Lamet, Woodruff, Luzardo and Kopech all have enormous ceilings and should set career highs in innings pitched if they stay healthy. Health is a huge risk here, but I am putting my chips in the middle on these four pitchers as SP3s at a minimum. They are already building up steam in early drafts so you will need to reach on these players and I have no issue doing so.
Tier 9: No Risk, No Rewards (33-36)
This rounds out the SP3s for me. Darvish, Ohtani, Carrasco, and Heaney. These pitchers have injury risk without the elite upside. I do not believe any of these pitchers have the ability to pitch 200 innings with a sub-3.00 ERA. They have the ability to be excellent, but also may not be very useful for a prolonged period of time. Heaney is a big sleeper of mine.
Tier 10: Low Variance Plays (37-43)
Foltynewicz rounds out this tier and one can argue he has a low floor, but I’m buying his second half in 2019. The rest of this tier can be very good, but won’t have SP1 upside. They have SP2 upside. Boyd is the only player with K/9 that can be outstanding and his other statistics were below average.
Tier 11: Hyun-Jin Ryu (44)
I did not know what to do with Ryu. He has above average injury risk and outperformed his peripherals. I’m low on Ryu. I think I just like giving Dodgers their own tiers. They make good bookmarks. I’ll stop using Dodgers as dividers from now on even though the first two players in the next tier are Dustin May and Julio Urias.
Tier 12: Something Flashed (45-60)
This tier is a mixed bag that is typified by high K/9 pitchers, young upside, excellent peripherals, the chance of repeating historical excellence, and high upside. I find that in general I’m higher than most on these pitchers except for Tanaka and Lynn.
Tier 13: The 13 Young Guns (61-73)
How I play roto shakes up these rankings. Basically anyone below this tier I am not very interested in whatsoever in a typical 12-team league. After my top 60 pitchers (5 SP per team on average), I’d rather stash some extreme upside then waste roster space on known commodities that will not help much at all. Even if I’m only able to get four pitchers in my top 60, I’d rather make up my innings later in the season playing the waiver wire in a rotisserie league or streaming in a head-to-head format. These 13 pitchers I believe could be huge difference-makers for a good chunk of the season. They may sit on your bench or in a minor league spot for months, but the payoff could be huge. I prefer them in 12-team leagues over what is left over.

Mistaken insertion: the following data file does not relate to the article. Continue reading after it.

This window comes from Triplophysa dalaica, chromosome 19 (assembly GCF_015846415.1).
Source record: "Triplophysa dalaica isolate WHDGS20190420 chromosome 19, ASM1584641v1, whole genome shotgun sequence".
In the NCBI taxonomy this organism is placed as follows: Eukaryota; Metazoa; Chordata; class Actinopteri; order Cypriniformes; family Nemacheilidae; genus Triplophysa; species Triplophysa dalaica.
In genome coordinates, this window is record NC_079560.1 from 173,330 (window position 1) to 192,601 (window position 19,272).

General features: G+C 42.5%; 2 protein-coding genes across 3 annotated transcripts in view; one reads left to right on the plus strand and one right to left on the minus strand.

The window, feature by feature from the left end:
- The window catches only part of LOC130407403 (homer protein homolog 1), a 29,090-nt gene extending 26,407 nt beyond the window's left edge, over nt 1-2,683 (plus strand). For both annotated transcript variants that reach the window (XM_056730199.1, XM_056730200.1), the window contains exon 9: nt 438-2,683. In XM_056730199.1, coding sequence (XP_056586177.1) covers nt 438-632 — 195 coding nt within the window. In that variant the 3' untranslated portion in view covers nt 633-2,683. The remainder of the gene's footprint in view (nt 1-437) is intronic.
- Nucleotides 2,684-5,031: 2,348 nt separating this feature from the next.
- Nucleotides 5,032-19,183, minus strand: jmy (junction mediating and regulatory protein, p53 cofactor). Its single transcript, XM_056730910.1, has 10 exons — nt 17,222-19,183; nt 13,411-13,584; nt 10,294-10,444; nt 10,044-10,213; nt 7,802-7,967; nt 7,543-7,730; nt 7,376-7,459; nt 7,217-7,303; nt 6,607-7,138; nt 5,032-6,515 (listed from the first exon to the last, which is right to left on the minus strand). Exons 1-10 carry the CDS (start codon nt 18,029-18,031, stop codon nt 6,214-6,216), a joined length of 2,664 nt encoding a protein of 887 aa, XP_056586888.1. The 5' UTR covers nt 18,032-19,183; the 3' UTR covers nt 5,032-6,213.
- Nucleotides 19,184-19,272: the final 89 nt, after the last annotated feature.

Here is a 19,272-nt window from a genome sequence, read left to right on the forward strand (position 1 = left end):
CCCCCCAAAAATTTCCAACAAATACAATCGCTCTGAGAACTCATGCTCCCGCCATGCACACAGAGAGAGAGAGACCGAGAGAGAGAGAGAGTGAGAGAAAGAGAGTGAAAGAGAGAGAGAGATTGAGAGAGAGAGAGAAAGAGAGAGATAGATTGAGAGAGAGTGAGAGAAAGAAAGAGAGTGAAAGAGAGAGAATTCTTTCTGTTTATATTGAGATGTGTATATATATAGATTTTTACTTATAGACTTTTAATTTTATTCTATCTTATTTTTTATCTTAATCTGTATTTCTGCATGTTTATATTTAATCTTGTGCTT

Tier 14: Interesting Assets (74-78)
These pitchers I would roster over the 13 youngsters in deeper leagues with more than 12 teams, as they have some intriguing upside and are not known commodities.
Tier 15: Relievers? (79-82)
McCullers, Puk, Reyes, Maeda. I think they are relievers. They really fall into tier 13, but the relief pitcher risk puts them below tier 14.
Tier 16: Low Ceilings (83-87)
In a rotisserie league I’m just not interested in these pitchers because I know they are going to dilute my strikeouts too much for what benefits they bring elsewhere. Do not draft, but I’ll entertain as streamers in head-to-head leagues or if I need to fill innings near the end of the season if ratios are a concern in a roto format.
Tier 17: K/9 assist (88-94)
This is the last tier of pitchers I would consider drafting as an emergency in a standard size league if for an extreme reason I missed on pitching.
Tier 18: Young Guns Part Two (95-100)
Tier 13 but for deeper leagues with a splash of openers.
Tier 19: Streamers (101-113)
Two-start streamers, innings eaters.
Tier 20: Young Guns Part Three (114-128)
Tier 13 for super deep leagues.
Tier 21: Sunday Best (129-147)
Best available starters on a Sunday if you are desperate in a head-to-head league.
Tier 22: SP envy (148-150)
Relievers who wish they were good enough to start and may get the shot in the event of injury or under performance.
Tier 23: Bonus 5
These five pitchers are here just so you know I did not forget about them. They should be negative values.